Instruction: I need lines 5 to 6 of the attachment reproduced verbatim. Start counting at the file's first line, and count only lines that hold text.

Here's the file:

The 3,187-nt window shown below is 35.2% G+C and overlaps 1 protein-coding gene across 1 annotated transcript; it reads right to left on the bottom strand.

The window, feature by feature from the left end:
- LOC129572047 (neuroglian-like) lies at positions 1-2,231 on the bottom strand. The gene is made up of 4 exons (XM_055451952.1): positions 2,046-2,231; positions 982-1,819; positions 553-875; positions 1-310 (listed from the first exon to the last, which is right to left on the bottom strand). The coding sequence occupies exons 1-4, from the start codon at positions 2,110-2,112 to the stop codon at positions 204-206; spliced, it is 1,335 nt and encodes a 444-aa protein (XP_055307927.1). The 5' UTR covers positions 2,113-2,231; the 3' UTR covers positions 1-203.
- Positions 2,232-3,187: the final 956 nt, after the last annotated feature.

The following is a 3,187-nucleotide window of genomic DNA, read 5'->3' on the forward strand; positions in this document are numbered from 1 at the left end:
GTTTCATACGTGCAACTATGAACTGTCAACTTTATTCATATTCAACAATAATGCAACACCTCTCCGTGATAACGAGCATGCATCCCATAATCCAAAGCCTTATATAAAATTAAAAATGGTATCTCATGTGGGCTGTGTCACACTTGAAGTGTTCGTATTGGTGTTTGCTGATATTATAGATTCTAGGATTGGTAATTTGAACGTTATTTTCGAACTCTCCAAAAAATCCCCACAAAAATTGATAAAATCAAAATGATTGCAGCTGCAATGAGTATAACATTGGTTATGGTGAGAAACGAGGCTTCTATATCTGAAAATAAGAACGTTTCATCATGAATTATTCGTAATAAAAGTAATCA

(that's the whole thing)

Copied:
The following is a 3,187-nucleotide window of genomic DNA, read 5'->3' on the forward strand; positions in this document are numbered from 1 at the left end:
GTTTCATACGTGCAACTATGAACTGTCAACTTTATTCATATTCAACAATAATGCAACACCTCTCCGTGATAACGAGCATGCATCCCATAATCCAAAGCCTTATATAAAATTAAAAATGGTATCTCATGTGGGCTGTGTCACACTTGAAGTGTTCGTATTGGTGTTTGCTGATATTATAGATTCTAGGATTGGTAATTTGAACGTTATTTTCGAACTCTCCAAAAAATCCCCACAAAAATTGATAAAATCAAAATGATTGCAGCTGCAATGAGTATAACATTGGTTATGGTGAGAAACGAGGCTTCTATATCTGAAAATAAGAACGTTTCATCATGAATTATTCGTAATAAAAGTAATCA